The tensions between Australia and China have recently read as the fringe part of a geopolitical thriller; no one knows exactly where the story is going or how it will end.
“Relations between Australia and China are resolving at a pace that could not have been contemplated just six months ago,”
Take the escalation only in the last few weeks. Chinese authorities confirmed that Cheng Lei, an Australian citizen and high-profile host for the Chinese English-language broadcaster CGTN, had been arrested on suspicion of endangering national security.
Soon after, the last two correspondents who worked for the Australian media in China were rushed home on the advice of diplomats. He played stunningly.
On the eve of ABC journalist Bill Birtles’ hastily scheduled departure from Beijing, seven Chinese police officers arrived at his door in the middle of the night. A similar visit was made to Michael Smith of the Australian Financial Review in Shanghai.
Each took refuge in Australian diplomatic missions but was prevented from leaving China until questioned about vague “national security” issues. Mr. Birtles said he felt like a “pawn in a diplomatic brawl”.
The day after the couple returned home, Chinese state media reported that Australian intelligence agents had questioned several Chinese journalists in June and seized their devices “in violation of legitimate rights.”
Australian media reported that the incident was linked to an investigation by intelligence and police officials into alleged foreign interference. It followed a raid in June on the offices of New South Wales state parliamentarian Shaoquett Moselmane, a staunch supporter from Beijing who later said he was not personally under investigation.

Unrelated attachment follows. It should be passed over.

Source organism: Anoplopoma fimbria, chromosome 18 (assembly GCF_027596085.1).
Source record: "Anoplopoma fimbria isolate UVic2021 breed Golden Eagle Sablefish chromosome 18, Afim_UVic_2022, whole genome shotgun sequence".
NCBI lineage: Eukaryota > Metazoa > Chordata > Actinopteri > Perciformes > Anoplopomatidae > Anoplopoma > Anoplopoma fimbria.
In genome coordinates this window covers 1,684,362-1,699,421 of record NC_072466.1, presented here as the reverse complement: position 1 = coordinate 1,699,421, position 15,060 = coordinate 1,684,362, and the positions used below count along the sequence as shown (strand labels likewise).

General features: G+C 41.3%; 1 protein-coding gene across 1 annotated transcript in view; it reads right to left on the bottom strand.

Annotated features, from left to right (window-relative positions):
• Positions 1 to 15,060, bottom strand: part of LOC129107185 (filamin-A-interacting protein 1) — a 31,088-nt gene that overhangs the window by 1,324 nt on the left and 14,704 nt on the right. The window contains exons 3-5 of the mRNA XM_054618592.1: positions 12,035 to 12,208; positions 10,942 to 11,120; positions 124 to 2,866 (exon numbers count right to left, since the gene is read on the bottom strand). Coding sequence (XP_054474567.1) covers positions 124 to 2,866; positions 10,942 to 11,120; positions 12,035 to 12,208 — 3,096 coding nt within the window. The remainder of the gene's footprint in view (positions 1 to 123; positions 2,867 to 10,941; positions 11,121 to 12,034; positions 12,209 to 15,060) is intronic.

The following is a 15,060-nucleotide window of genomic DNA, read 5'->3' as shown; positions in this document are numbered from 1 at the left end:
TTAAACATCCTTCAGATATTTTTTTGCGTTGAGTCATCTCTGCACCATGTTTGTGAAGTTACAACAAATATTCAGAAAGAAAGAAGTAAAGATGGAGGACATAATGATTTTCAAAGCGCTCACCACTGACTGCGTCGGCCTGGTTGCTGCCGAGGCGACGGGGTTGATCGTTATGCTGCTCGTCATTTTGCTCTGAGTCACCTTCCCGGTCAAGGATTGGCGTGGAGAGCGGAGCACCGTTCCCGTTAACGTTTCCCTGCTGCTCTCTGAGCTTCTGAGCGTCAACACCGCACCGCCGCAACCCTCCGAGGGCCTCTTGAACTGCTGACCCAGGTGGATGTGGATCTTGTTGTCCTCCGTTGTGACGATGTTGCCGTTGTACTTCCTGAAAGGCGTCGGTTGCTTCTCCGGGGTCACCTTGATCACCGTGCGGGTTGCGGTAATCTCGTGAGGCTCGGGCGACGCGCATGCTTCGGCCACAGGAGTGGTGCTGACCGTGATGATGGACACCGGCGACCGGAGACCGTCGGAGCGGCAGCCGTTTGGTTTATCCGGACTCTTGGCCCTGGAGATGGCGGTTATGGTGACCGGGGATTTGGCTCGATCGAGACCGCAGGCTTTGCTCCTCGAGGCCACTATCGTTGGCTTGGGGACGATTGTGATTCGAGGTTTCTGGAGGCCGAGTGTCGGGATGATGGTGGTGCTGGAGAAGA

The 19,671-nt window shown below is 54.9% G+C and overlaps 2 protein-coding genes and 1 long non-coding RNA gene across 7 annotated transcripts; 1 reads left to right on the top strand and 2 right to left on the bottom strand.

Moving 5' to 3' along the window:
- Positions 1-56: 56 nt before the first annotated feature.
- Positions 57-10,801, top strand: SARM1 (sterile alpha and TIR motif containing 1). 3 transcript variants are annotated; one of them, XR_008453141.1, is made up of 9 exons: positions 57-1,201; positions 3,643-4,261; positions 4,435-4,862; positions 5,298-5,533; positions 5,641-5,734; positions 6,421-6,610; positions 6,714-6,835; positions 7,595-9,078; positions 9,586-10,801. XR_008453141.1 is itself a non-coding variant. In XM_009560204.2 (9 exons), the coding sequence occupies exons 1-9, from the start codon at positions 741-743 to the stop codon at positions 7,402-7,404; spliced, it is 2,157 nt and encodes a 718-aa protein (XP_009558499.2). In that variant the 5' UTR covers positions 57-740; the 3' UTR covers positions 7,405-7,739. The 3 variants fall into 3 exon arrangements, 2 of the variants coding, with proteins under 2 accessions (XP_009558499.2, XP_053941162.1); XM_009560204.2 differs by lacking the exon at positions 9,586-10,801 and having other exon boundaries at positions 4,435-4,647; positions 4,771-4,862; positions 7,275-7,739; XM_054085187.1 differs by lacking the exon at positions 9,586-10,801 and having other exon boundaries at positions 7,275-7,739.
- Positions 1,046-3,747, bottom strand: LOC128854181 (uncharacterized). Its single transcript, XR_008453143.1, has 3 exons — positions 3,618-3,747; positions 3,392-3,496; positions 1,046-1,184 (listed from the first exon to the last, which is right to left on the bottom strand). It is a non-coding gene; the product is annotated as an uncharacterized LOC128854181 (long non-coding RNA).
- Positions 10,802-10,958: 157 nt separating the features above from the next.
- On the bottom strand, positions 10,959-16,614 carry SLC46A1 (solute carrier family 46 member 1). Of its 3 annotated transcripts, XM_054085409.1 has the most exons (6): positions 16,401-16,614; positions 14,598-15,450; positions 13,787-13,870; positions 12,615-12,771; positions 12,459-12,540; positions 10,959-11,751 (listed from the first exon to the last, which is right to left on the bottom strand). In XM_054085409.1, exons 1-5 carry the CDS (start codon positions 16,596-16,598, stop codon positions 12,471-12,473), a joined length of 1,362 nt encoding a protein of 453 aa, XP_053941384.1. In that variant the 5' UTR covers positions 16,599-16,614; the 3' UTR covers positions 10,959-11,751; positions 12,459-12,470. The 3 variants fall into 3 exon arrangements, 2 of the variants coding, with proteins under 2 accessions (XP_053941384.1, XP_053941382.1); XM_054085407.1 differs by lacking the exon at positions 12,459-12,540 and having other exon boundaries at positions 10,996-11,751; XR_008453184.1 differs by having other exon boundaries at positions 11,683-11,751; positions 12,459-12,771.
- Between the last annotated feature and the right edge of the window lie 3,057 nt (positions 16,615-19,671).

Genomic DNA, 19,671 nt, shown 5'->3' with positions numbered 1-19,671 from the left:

More recently, two Australian academics were barred from entering China – a move one claimed was in retaliation in Canberra revoking visas for two Chinese scholars.
At any other time, one of these incidents might be enough to keep the headlines for some time, but these happened in quick succession.
The dizzying speed had even the closest observers scratching their heads.
The background story
Anger and distrust between countries has been bubbling under the surface for years.
A turning point came in 2017 after the Australian Security Intelligence Organization (Asio) warned of increasing Chinese attempts to influence decision-making in Canberra. Donations from Chinese businessmen to local politicians also emerged.
Late this year, Prime Minister Malcolm Turnbull announced laws aimed at curbing foreign interference. Beijing responded by freezing diplomatic visits.
In 2018, Australia was the first country to publicly ban Chinese tech giant Huawei from being involved in its 5G network, citing national security reasons. Since then there have been numerous other sticking points.
Throughout the turmoil, however, Australia’s business relations with its largest customer largely flourished.